Is is a coin or a medal?
It's supposed to be a coin. It is in the design of an early shilling of Queen Victoria (1837-1886).
In the light of this object, I've been doing some interesting reading. In 1862, a four-volume treatise on the life and times of London's underclass, "London Labour and the London Poor" - kind of an anthropological examination of deepest, darkest London - included a chapter on counterfeiters, or "coiners". This was the age when counterfeiters, if caught and found guilty, would have likely been transported to Australia. The following points may be of interest.
- The London districts of Westminster, Clerkenwell, The Borough, Lambeth, Drury Lane, Seven Dials, Lisson Grove and "other low neighbourhoods" were known hotbeds of coining.
- Moulds were made of plaster of paris. A genuine coin would be washed clean, then smeared with a thin layer of grease so the plaster doesn't stick to the coin. Several impressions would be made in the mould, so multiple coins could be cast at once. The plaster had to be thoroughly dry before casting, otherwise the mould exploded on contact with hot metal. Moulds could be re-used multiple times before becoming unusable.
- All silver coins were typically counterfeited - crowns, halfcrowns, shillings and sixpences were the most common. A mixture of small and large coins on the same mould was the most stable configuration.
- Raw metal for the fake coins was usually pewter, often from melted-down "britannia metal" spoons.
- "Coiners" were often a two-man team, or, far more often than not, a husband-and-wife team, with the man holding the mould clamped together with tongs, while the woman poured in the molten pewter. One person doing the job single-handedly was almost unheard of, but a larger gang could be responsible. One anecdote related in the book states how a pair of police officers sprung what they thought was going to be a small husband-and-wife coining operation, only to be jumped on by a gang of five hefty men, plus a couple of women.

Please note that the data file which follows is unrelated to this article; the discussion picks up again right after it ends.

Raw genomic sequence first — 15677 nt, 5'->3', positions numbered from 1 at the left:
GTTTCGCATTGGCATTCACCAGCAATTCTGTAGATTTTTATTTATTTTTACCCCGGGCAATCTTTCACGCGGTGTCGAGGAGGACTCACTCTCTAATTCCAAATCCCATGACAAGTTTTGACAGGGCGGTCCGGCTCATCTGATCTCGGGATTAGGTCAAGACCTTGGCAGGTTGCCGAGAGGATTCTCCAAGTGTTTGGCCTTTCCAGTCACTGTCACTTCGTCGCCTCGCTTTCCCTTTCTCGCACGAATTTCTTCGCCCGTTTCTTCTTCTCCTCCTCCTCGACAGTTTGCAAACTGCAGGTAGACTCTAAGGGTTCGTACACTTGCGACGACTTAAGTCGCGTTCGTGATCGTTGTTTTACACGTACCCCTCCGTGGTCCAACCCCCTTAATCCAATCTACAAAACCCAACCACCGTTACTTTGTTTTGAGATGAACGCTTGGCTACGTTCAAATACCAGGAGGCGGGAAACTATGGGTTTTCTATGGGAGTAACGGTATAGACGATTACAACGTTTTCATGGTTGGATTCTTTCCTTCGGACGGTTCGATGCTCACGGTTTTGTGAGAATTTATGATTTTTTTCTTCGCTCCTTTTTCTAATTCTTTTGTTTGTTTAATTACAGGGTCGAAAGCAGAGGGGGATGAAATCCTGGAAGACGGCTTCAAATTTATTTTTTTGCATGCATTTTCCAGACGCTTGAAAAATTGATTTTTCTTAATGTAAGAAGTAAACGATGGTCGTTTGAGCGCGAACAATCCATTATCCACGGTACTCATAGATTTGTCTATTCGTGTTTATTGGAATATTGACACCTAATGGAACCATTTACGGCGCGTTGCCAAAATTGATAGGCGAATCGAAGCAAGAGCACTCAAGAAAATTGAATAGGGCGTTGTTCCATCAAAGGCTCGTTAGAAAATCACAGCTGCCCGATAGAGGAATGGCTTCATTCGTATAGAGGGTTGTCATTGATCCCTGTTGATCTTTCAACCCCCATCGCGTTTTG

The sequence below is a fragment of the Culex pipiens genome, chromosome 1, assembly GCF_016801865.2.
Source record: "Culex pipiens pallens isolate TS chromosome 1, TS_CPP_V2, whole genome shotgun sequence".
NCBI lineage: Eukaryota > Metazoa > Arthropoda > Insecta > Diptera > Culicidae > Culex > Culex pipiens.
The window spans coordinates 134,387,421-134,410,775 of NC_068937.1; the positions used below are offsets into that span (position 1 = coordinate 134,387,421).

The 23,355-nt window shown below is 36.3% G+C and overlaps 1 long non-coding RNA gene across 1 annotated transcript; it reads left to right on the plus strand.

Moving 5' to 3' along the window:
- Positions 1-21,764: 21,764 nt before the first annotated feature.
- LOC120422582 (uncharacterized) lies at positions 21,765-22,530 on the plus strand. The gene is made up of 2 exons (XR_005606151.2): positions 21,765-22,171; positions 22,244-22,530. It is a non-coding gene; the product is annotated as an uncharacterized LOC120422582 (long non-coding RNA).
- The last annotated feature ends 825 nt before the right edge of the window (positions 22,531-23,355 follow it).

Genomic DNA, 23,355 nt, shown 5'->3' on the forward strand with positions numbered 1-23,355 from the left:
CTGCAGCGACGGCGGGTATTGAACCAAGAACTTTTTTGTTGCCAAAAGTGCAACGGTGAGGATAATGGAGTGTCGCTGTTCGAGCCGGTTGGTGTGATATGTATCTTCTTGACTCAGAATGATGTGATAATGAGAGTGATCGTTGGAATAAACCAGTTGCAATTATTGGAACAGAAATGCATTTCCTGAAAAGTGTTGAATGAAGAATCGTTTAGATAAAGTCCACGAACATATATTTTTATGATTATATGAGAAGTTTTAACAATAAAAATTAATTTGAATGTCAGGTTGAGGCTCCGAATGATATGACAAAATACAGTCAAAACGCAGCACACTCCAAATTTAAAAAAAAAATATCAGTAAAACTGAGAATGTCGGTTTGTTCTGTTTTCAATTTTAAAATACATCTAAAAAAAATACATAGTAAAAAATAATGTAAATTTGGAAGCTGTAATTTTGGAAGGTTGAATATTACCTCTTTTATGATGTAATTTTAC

- Once removed from the mould and cooled, the "gat" - the casting sprue - had to be clipped off with a pair of tin-snips, then filed down flat. This clearly hasn't happened yet with the OP's coin.
- Primitive silver electroplating was known at the time, and often employed by the counterfeiters to give their coins a realistic look. The electroplating solution contained cyanide, as well as nitric and sulfuric acid, so was probably not entirely safe to be around. As a final treatment, the plated coins were often given a fake tarnish using a mixture of lampblack and machine oil.
- The people who made the coins weren't usually the same people actually using, or "uttering", the coins. The typical black market going rate for buying fake coins, between the coiners and the criminal gangs who worked with them, was one genuine penny per shilling-face-value of fakes, with bulk discounts usually available.
- Coiners, on being discovered by the police, typically went to great lengths to try to destroy the evidence - smashing moulds, and tossing any unfinished coins back into the melting pot. Constables were often assaulted by having vats of acid, cyanide or molten metal hurled at them. It seems likely to me that the OP's coin may have been lost in the affray of a police bust. It probably wasn't deliberately buried, as burying coins takes time that a coiner wouldn't have had in the middle of a raid.
Don't say "infinitely" when you mean "very"; otherwise, you'll have no word left when you want to talk about something really infinite. - C. S. Lewis